The use of storytelling to make sense of painful life events: implications for clinical practice in counselling psychology

Samsami, Paniz (2015). The use of storytelling to make sense of painful life events: implications for clinical practice in counselling psychology. (Unpublished Doctoral thesis, City University London)

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Abstract

The aim of this study is to explore how individuals with an acquired facial disfigurement (FD), following a traumatic accident or illness, psychologically reconstruct themselves using a narrative analysis. Whilst previous studies on visible difference have employed both quantitative and qualitative based methodologies, there is only a handful of research in the psychological literature that specifically explores the subjective experience of people with facial cancer and facial trauma. In particular, there is a lack of attention on how this population reconstruct their internal world and make sense of their FD. Narrative analysis was used as a way of gaining an insight into the ways that these individuals reconstruct themselves and make meaning of their disfigurement. Thus, a sample size of seven individuals who had acquired a disfigurement either as a result of an accident or facial/oral cancer took part. Participants were interviewed using semi-structured interviews. Findings revealed the following narrative genres: 'the outsider', 'the helpless prisoner', and 'the wounded survivor'. In the genre of 'the outsider', participants presented themselves as vulnerable and submissive protagonists who were humiliated, persecuted, and ostracised from the rest of society. The genre of 'the outsider' demonstrates how the consequences of living with a FD and of being a constant victim of social disgrace can leave a profound impact upon one's sense of self and identity. In the genre of 'the helpless prisoner' protagonists shared their stories of living a restricted life and their stories were characterised by stagnation, helplessness, and a sense of isolation. Finally, in the genre of 'the wounded survivor', protagonists portrayed their lives as a series of challenges that provided them with an opportunity for growth, acceptance, and compassion. The findings of this study are put in the context of counselling psychology and clinical implications are discussed.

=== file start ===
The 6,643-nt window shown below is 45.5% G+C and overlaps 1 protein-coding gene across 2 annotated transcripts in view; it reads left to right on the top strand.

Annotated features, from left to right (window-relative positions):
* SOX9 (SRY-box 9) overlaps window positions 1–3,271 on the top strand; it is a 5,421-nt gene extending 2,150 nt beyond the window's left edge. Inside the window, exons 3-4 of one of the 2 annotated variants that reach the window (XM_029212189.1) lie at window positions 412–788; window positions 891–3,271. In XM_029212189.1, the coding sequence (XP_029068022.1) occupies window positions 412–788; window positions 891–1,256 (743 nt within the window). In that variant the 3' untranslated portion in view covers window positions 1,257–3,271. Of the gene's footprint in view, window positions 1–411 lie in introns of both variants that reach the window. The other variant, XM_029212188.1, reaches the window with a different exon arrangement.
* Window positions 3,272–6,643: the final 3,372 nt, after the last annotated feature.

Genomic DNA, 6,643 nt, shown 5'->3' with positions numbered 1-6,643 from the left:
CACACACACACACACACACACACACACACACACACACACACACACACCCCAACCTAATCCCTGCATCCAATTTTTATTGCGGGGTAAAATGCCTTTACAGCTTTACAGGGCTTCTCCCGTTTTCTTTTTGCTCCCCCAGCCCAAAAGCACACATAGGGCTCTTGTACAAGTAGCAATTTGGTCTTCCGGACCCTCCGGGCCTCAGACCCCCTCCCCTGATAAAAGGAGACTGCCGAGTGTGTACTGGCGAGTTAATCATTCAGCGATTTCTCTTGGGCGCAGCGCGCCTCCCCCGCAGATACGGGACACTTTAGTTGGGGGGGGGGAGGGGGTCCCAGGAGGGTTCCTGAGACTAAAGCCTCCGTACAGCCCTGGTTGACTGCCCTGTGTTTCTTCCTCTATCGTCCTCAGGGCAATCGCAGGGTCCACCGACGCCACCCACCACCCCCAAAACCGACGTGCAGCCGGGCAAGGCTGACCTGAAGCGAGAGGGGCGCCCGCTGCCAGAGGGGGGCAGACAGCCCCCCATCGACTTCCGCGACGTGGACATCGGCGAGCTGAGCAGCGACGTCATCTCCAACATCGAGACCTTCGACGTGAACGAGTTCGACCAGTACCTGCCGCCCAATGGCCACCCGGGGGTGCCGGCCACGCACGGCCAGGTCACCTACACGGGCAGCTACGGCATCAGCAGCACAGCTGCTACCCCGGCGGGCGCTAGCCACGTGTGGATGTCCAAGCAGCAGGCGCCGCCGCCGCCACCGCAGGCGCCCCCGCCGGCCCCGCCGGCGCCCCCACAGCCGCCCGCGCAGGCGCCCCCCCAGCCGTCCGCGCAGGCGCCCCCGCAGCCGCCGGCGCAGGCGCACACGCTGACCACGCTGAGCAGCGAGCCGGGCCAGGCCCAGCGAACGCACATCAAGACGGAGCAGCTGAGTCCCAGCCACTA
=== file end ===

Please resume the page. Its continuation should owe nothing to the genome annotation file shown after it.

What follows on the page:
Item Type: Thesis (Doctoral)
Subjects: B Philosophy. Psychology. Religion > BF Psychology
Divisions: School of Social Sciences > Department of Psychology
URI: http://openaccess.city.ac.uk/id/eprint/14563

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